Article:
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How to Know if Your Cat is in Pain

One of the most frustrating experiences in any pet parent’s life is when they think, or find out, their cat is in pain. Sometimes pain is suspected, due to an injury or recent surgery. Other times it’s a complete surprise, happening when the veterinarian notices a condition that is surely causing pain, but the pet parent remained completely unaware.

Cats, to their credit, can be quite stoic. This comes from thousands of years of natural selection, when it was in the cat’s best interest to hide any weakness from predators and potential mates alike. Bottom line, it can be extremely hard to know when a cat is in pain. However, that shouldn’t stop a responsible pet parent from learning the subtle signs, so they can help their pet sooner, rather than later.

Know what’s normal –

The first step is to be an involved pet parent and to learn what’s “normal” for your cat. What are their typical eating, eliminating and sleeping habits? Do they enjoy being around strangers? How active are they throughout the day?  Having the answers to these questions will help you determine when something’s a bit “off” with your cat.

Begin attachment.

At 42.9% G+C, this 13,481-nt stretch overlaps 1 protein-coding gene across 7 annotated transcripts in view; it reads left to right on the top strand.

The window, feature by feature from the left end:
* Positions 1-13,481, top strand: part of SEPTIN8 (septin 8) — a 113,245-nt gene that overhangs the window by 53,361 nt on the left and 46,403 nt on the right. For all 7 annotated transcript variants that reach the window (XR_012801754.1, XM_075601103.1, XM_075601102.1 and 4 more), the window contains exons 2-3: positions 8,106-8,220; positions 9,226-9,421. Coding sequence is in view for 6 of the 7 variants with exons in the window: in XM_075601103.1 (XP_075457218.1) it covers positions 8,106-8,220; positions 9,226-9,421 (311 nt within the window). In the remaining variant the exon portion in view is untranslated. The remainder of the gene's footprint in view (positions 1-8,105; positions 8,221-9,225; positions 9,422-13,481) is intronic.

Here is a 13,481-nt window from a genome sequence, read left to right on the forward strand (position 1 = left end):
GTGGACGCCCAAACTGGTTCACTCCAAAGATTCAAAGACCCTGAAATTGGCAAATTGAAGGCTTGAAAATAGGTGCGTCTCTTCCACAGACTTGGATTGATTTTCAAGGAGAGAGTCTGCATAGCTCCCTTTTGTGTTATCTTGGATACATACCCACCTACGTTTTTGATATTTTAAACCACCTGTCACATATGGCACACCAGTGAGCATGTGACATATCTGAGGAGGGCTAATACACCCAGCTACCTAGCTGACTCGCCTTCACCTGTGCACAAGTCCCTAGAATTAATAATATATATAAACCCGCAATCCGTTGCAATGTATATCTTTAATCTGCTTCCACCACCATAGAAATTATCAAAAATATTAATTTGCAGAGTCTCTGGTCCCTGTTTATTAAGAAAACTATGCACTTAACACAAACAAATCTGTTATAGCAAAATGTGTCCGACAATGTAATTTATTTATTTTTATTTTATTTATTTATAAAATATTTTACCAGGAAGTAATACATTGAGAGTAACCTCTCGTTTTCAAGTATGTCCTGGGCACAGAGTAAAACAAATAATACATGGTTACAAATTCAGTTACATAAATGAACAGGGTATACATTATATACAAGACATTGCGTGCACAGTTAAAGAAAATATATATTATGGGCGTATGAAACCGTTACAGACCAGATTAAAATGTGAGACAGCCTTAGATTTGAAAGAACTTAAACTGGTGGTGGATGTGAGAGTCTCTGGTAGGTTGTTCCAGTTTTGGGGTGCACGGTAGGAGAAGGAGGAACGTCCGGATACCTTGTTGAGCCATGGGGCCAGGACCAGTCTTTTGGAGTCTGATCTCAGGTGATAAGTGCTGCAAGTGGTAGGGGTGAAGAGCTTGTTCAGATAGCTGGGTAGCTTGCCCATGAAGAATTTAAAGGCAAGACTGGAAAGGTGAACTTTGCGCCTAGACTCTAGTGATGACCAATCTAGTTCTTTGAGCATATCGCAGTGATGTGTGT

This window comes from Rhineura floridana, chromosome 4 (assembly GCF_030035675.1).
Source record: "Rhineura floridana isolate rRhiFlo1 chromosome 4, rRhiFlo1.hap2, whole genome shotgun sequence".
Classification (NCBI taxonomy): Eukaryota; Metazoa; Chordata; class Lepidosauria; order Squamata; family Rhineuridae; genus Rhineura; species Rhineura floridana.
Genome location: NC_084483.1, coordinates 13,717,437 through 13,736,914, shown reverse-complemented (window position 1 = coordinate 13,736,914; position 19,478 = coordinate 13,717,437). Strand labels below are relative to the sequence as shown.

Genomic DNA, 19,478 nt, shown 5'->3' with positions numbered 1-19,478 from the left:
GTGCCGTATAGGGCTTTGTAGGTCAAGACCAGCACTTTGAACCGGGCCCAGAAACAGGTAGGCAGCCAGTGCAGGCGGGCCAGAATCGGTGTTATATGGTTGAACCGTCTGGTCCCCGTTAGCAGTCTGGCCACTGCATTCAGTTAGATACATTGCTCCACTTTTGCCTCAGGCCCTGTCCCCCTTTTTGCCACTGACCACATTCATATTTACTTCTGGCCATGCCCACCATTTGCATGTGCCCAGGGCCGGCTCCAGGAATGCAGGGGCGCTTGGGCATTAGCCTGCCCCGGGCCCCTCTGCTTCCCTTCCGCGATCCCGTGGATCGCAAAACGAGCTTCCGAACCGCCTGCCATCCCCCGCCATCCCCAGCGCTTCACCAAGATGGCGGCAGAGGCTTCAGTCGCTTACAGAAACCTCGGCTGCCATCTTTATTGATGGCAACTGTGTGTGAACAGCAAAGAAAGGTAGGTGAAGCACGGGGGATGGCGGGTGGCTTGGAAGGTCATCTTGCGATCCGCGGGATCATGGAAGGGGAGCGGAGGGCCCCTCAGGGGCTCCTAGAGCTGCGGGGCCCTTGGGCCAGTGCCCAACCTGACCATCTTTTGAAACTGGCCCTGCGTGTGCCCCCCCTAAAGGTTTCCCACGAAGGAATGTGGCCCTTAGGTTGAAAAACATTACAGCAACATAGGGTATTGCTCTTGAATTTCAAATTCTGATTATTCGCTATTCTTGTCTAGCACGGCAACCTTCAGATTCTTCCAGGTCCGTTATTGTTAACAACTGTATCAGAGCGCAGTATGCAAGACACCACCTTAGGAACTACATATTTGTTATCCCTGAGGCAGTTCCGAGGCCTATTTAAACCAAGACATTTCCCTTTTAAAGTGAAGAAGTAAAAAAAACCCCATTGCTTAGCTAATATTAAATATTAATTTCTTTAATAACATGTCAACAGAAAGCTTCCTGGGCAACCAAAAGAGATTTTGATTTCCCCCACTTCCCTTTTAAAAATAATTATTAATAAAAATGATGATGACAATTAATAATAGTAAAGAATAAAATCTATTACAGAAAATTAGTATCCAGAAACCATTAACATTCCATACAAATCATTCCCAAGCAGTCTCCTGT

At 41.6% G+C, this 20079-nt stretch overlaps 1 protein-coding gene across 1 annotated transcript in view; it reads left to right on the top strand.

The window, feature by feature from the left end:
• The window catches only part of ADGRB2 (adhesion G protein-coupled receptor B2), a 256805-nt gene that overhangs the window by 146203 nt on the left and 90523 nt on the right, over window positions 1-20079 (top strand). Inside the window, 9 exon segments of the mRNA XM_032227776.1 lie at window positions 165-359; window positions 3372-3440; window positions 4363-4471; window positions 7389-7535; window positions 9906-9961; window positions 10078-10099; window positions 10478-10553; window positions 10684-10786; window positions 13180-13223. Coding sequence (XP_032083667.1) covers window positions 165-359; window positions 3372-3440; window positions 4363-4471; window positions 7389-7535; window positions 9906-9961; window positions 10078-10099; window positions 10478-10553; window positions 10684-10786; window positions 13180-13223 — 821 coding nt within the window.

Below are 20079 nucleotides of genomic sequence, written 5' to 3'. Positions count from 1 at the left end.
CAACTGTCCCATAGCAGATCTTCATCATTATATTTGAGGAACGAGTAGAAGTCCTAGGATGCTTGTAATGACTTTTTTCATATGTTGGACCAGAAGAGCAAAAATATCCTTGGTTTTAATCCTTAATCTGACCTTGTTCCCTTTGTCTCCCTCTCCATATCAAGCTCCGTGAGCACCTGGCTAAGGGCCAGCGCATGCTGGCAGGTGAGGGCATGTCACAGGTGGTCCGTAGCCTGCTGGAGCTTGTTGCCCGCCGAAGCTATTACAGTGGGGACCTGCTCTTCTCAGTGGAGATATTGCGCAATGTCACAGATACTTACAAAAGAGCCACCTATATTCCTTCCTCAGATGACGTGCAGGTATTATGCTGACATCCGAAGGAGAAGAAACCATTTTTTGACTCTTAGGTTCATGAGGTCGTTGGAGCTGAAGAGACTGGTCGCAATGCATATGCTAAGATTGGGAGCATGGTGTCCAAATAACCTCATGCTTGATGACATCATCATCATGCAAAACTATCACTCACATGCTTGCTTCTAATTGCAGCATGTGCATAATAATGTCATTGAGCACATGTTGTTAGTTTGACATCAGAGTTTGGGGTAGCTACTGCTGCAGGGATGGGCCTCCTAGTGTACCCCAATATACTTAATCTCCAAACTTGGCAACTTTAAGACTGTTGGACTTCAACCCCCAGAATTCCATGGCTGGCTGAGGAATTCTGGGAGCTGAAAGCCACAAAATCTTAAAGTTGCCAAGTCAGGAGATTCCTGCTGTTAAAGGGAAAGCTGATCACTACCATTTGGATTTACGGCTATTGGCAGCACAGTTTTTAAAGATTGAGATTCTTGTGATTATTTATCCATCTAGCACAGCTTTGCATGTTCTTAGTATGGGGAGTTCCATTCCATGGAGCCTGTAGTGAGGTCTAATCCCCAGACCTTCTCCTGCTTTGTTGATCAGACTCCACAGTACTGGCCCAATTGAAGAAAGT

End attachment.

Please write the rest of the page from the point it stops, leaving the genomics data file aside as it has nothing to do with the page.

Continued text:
Know the signs -

If you do feel something isn’t quite right, check through this list of common signs of pain in cats:

  • A faster, or more shallow, breathing pattern.
  • Constricted pupils may indicate eye pain, while dilated pupils can mean there’s pain in other areas of the body. Cats may also keep their eyes closed, or squint, when in pain. In some cases they may simply avoid a brightly lit area altogether.
  • A marked decrease in eating and/or drinking.
  • Less overall grooming than usual. However, if they’re injured they may do excessive grooming in the immediate area.
  • Hiding behavior, in a normally social kitty. It is extremely common for cats to hide when they’re in pain.
  • A cat that growls or hisses when they’re stroked or moved.
  • Decrease in overall activity, especially related to jumping and climbing stairs.
  • Trouble going to the bathroom, especially straining.
  • Sitting, walking or laying in unusual (for them) body positions. For instance, a lower head posture when walking, or the constant “flicking” of a tail can indicate pain.
  • Much less interaction with other household pets.

If you do suspect your pet is in pain, take precautions to keep them, and the people around them, safe. When a cat is in pain it is much more likely to bite and scratch. In addition, if your cat shows some of these signs, but continues to purr regularly, the purring itself may be another sign of pain.

If more than a few of these indicators sound familiar, it’s always better to have your cat evaluated by your veterinarian. Remember, “when in doubt, check it out.” If you catch something early, and your kitty has a chance to make a full recovery, you’ll be so glad you did!

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